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Hae Kyung Lee

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November 9, 1996 | VICTORIA LOOSELEAF, SPECIAL TO THE TIMES
If dancer-choreographer Hae Kyung Lee were to have her own theme park, it would consist of a steady stream of Steve Moshier Muzak, Stephen Bennett's cool lighting, lots of sexy costumes (both diaphanous and skimpy) and a series of postmodern undulations that the Korean American artist would design in order to transport the thrill-seeking audience into her visionary world. A "Lee-ticket," if you will. Would it succeed? Not always.
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ENTERTAINMENT
June 30, 2008 | Sara Wolf, Special to The Times
At her best, choreographer Hae Kyung Lee can alter one's perception, transforming bone and muscle into a field of fluctuating vibration or flowing motion. Indeed, with her proclivity for combining the meditative with the highly athletic, perceptual flux is necessary for the work to cohere into something more than an amalgamation of opposing energies and elements. Otherwise, Lee's dances can look overstuffed and, well, just plain awkward.
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ENTERTAINMENT
June 30, 2008 | Sara Wolf, Special to The Times
At her best, choreographer Hae Kyung Lee can alter one's perception, transforming bone and muscle into a field of fluctuating vibration or flowing motion. Indeed, with her proclivity for combining the meditative with the highly athletic, perceptual flux is necessary for the work to cohere into something more than an amalgamation of opposing energies and elements. Otherwise, Lee's dances can look overstuffed and, well, just plain awkward.
ENTERTAINMENT
April 16, 2007 | Victoria Looseleaf, Special to The Times
Dancer-choreographer Hae Kyung Lee, clad in a scarlet satin slip onstage at Cal State L.A.'s State Playhouse on Friday night, offered alternating depictions of rampant ecstasy and butoh-like inevitability in a ferocious performance of beating-heart virtuosity. Her solo was one of three premieres in a concert titled "Salm" -- Korean for "daily life." The other works were performed by her 15-year-old locally based troupe, Hae Kyung Lee and Dancers.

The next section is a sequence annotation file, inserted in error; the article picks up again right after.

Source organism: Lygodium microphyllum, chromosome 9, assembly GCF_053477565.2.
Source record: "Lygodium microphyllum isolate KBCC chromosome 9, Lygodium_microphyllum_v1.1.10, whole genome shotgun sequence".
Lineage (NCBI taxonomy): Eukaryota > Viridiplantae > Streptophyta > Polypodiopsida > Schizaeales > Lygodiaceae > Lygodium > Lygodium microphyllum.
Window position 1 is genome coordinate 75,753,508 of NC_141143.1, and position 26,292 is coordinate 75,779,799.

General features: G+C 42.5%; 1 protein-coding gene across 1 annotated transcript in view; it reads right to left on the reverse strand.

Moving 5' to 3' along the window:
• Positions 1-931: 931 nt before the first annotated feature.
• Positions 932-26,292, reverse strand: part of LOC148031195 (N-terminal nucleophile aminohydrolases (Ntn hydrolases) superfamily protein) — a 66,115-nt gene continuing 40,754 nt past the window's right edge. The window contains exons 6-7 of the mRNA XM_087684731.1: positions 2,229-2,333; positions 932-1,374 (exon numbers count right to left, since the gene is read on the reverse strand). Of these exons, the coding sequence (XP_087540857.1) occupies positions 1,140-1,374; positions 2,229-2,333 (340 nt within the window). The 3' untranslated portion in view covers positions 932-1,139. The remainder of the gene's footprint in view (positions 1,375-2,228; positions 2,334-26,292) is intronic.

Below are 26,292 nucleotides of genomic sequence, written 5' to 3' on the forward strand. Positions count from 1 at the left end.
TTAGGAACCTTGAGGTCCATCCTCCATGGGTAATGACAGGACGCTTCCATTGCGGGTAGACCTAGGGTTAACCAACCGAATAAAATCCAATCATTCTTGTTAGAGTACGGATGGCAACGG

ENTERTAINMENT
July 22, 2006
I agree with Chris Pasles that there was "a high wow factor" to some of the work presented by the Diavolo Dance Theatre ["Getting Its Ideas Out in the Open," July 17]. I disagree that in using the California Plaza, "perhaps no other company has used the outdoor facility so extensively and imaginatively." The boring pieces "Door Explorations" or the daringly exciting "Trajectoire" can equally be executed and appreciated outdoors or indoors in a traditional theater. I would say that "no other company has used the outdoor facility so extensively and imaginatively" than Hae Kyung Lee and Dancers (2000)
ENTERTAINMENT
April 16, 2007 | Victoria Looseleaf, Special to The Times
Dancer-choreographer Hae Kyung Lee, clad in a scarlet satin slip onstage at Cal State L.A.'s State Playhouse on Friday night, offered alternating depictions of rampant ecstasy and butoh-like inevitability in a ferocious performance of beating-heart virtuosity. Her solo was one of three premieres in a concert titled "Salm" -- Korean for "daily life." The other works were performed by her 15-year-old locally based troupe, Hae Kyung Lee and Dancers.
ENTERTAINMENT
June 30, 2003 | Victoria Looseleaf, Special to The Times
Silent screams. A sea of sorrow. The body as a temple for redemption. Welcome to the world of Hae Kyung Lee, a fearless artist whose latest work, "Caught Between Boundaries," journeys to a netherworld of emotion and pain. Fastidiously performed by Hae Kyung Lee and Dancers on Saturday, this 30-minute triptych, recently mounted in Germany and South Korea, left the audience at Cal State L.A.'s State Playhouse stunned. And, to those willing to go there, in a province of awe.
ENTERTAINMENT
June 10, 2002 | LEWIS SEGAL, TIMES STAFF WRITER